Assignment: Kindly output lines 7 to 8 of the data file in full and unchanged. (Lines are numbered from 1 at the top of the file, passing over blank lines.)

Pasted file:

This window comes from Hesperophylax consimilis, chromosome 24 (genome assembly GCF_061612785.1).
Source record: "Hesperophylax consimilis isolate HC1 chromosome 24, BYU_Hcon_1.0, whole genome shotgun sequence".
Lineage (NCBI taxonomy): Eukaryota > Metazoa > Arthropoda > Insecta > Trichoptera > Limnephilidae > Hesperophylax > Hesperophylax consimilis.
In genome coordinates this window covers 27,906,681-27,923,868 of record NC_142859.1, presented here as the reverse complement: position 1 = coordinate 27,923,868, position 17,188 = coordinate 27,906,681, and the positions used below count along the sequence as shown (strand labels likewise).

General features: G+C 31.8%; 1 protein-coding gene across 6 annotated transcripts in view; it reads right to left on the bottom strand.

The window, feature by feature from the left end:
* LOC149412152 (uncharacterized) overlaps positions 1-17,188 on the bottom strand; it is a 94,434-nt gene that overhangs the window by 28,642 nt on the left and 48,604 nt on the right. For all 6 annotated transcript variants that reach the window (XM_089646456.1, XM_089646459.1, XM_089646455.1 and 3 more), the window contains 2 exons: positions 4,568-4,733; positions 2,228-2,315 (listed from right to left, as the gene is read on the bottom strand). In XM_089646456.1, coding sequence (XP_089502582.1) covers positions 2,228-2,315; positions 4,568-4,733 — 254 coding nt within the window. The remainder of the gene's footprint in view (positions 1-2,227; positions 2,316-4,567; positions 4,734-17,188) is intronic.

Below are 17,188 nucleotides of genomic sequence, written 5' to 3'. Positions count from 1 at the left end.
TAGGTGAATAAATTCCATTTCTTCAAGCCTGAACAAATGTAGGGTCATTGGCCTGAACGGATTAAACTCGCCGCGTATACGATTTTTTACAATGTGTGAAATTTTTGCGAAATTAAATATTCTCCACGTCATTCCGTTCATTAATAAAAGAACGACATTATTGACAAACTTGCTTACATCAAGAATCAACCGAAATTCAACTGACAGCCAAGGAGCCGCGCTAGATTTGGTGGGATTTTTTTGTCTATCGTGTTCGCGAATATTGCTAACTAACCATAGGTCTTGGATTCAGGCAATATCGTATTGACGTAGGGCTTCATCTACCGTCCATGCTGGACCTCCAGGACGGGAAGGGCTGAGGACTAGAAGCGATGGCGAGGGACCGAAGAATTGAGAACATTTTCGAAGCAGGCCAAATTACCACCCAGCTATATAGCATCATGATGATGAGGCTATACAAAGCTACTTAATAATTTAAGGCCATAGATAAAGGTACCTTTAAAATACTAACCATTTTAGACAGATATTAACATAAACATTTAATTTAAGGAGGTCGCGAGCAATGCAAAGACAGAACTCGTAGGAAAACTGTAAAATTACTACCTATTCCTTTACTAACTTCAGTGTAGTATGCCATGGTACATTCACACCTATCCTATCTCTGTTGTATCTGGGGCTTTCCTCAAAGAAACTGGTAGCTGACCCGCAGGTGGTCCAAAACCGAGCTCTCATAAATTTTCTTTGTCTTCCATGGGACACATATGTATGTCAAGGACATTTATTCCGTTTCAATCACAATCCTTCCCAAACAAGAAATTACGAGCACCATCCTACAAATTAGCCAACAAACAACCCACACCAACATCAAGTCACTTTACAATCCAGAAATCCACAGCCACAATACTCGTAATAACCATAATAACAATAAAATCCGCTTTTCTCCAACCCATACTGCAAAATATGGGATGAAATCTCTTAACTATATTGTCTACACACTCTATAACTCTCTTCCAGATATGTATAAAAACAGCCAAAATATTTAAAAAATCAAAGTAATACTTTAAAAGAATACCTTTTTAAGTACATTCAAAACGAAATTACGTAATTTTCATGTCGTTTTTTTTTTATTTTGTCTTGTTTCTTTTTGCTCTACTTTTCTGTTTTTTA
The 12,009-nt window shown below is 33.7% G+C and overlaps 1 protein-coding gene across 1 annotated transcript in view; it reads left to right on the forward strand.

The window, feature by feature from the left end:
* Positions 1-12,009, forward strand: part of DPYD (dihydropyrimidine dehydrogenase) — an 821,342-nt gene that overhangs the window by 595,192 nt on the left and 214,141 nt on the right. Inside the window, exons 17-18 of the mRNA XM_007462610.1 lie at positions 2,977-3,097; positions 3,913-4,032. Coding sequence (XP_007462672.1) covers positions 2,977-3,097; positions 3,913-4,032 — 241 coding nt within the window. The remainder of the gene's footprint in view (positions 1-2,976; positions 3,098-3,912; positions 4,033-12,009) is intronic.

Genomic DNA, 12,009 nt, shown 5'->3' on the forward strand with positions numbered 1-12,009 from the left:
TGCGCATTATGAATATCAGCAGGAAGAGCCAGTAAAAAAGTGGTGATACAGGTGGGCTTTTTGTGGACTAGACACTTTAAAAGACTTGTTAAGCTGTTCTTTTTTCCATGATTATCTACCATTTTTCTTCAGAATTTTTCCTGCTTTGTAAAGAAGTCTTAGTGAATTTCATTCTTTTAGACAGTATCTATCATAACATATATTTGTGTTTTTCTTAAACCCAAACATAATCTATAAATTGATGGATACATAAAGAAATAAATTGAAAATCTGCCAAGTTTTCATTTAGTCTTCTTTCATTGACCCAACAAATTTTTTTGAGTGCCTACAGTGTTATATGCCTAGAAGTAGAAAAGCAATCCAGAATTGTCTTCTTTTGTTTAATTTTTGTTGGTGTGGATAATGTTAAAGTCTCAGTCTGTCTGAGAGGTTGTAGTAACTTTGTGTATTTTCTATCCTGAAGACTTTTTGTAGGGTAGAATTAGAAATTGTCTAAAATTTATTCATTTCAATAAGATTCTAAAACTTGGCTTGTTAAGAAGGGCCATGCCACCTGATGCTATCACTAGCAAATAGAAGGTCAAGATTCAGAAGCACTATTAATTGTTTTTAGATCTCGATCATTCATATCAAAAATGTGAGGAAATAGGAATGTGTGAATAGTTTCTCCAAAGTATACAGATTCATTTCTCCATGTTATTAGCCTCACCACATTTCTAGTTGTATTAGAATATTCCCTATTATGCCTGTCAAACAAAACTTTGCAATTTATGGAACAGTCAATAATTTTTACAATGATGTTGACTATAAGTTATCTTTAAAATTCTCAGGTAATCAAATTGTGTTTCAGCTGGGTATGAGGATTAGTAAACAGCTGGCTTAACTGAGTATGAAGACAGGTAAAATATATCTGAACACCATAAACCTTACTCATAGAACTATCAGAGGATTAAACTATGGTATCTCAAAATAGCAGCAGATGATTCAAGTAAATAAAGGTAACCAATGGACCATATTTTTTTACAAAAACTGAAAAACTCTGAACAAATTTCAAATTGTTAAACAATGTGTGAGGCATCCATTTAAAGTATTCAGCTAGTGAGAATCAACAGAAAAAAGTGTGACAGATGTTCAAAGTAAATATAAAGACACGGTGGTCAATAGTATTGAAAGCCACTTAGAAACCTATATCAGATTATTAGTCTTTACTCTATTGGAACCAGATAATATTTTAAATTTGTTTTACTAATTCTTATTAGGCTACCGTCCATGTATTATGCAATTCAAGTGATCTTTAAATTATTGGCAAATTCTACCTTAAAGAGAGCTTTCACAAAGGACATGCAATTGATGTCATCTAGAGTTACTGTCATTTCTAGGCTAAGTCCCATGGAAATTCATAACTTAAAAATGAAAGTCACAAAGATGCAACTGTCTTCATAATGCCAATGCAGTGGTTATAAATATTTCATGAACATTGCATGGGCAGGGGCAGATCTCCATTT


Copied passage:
* LOC149412152 (uncharacterized) overlaps positions 1-17,188 on the bottom strand; it is a 94,434-nt gene that overhangs the window by 28,642 nt on the left and 48,604 nt on the right. For all 6 annotated transcript variants that reach the window (XM_089646456.1, XM_089646459.1, XM_089646455.1 and 3 more), the window contains 2 exons: positions 4,568-4,733; positions 2,228-2,315 (listed from right to left, as the gene is read on the bottom strand). In XM_089646456.1, coding sequence (XP_089502582.1) covers positions 2,228-2,315; positions 4,568-4,733 — 254 coding nt within the window. The remainder of the gene's footprint in view (positions 1-2,227; positions 2,316-4,567; positions 4,734-17,188) is intronic.

Below are 17,188 nucleotides of genomic sequence, written 5' to 3'. Positions count from 1 at the left end.